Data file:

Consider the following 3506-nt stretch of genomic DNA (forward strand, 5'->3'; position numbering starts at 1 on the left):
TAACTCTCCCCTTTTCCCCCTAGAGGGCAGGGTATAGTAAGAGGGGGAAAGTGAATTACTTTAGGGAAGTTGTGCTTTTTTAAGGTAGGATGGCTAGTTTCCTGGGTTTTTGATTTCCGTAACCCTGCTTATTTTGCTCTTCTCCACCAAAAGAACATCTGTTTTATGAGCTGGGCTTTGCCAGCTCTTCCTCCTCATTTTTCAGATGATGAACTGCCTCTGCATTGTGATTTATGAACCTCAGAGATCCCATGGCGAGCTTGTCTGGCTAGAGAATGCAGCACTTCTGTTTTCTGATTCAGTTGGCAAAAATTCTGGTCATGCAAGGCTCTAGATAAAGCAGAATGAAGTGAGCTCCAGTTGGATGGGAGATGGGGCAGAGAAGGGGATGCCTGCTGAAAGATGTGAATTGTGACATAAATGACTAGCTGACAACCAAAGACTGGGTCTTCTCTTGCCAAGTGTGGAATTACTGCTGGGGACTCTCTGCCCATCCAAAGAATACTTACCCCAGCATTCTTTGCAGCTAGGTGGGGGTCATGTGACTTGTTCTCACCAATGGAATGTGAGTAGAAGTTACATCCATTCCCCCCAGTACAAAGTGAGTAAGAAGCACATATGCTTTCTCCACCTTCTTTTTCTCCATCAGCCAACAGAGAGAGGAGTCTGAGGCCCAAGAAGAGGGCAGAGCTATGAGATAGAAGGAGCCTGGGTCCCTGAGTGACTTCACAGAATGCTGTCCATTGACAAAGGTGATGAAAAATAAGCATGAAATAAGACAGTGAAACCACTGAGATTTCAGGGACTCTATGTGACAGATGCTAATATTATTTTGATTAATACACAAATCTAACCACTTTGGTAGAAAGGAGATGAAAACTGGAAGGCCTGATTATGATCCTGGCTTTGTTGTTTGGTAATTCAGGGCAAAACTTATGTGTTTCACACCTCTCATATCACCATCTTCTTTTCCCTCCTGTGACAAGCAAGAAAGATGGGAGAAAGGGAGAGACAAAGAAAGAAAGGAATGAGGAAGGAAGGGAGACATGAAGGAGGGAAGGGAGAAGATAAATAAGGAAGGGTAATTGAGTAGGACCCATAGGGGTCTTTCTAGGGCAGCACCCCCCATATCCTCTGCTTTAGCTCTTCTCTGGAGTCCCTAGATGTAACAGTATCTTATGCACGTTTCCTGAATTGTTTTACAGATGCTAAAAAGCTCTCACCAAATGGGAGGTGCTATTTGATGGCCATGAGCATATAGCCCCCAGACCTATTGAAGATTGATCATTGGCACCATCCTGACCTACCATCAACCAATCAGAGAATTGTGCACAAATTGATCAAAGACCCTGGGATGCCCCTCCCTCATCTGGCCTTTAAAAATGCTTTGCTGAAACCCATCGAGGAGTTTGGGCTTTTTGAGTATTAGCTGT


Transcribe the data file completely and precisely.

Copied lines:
Consider the following 3506-nt stretch of genomic DNA (forward strand, 5'->3'; position numbering starts at 1 on the left):
TAACTCTCCCCTTTTCCCCCTAGAGGGCAGGGTATAGTAAGAGGGGGAAAGTGAATTACTTTAGGGAAGTTGTGCTTTTTTAAGGTAGGATGGCTAGTTTCCTGGGTTTTTGATTTCCGTAACCCTGCTTATTTTGCTCTTCTCCACCAAAAGAACATCTGTTTTATGAGCTGGGCTTTGCCAGCTCTTCCTCCTCATTTTTCAGATGATGAACTGCCTCTGCATTGTGATTTATGAACCTCAGAGATCCCATGGCGAGCTTGTCTGGCTAGAGAATGCAGCACTTCTGTTTTCTGATTCAGTTGGCAAAAATTCTGGTCATGCAAGGCTCTAGATAAAGCAGAATGAAGTGAGCTCCAGTTGGATGGGAGATGGGGCAGAGAAGGGGATGCCTGCTGAAAGATGTGAATTGTGACATAAATGACTAGCTGACAACCAAAGACTGGGTCTTCTCTTGCCAAGTGTGGAATTACTGCTGGGGACTCTCTGCCCATCCAAAGAATACTTACCCCAGCATTCTTTGCAGCTAGGTGGGGGTCATGTGACTTGTTCTCACCAATGGAATGTGAGTAGAAGTTACATCCATTCCCCCCAGTACAAAGTGAGTAAGAAGCACATATGCTTTCTCCACCTTCTTTTTCTCCATCAGCCAACAGAGAGAGGAGTCTGAGGCCCAAGAAGAGGGCAGAGCTATGAGATAGAAGGAGCCTGGGTCCCTGAGTGACTTCACAGAATGCTGTCCATTGACAAAGGTGATGAAAAATAAGCATGAAATAAGACAGTGAAACCACTGAGATTTCAGGGACTCTATGTGACAGATGCTAATATTATTTTGATTAATACACAAATCTAACCACTTTGGTAGAAAGGAGATGAAAACTGGAAGGCCTGATTATGATCCTGGCTTTGTTGTTTGGTAATTCAGGGCAAAACTTATGTGTTTCACACCTCTCATATCACCATCTTCTTTTCCCTCCTGTGACAAGCAAGAAAGATGGGAGAAAGGGAGAGACAAAGAAAGAAAGGAATGAGGAAGGAAGGGAGACATGAAGGAGGGAAGGGAGAAGATAAATAAGGAAGGGTAATTGAGTAGGACCCATAGGGGTCTTTCTAGGGCAGCACCCCCCATATCCTCTGCTTTAGCTCTTCTCTGGAGTCCCTAGATGTAACAGTATCTTATGCACGTTTCCTGAATTGTTTTACAGATGCTAAAAAGCTCTCACCAAATGGGAGGTGCTATTTGATGGCCATGAGCATATAGCCCCCAGACCTATTGAAGATTGATCATTGGCACCATCCTGACCTACCATCAACCAATCAGAGAATTGTGCACAAATTGATCAAAGACCCTGGGATGCCCCTCCCTCATCTGGCCTTTAAAAATGCTTTGCTGAAACCCATCGAGGAGTTTGGGCTTTTTGAGTATTAGCTGT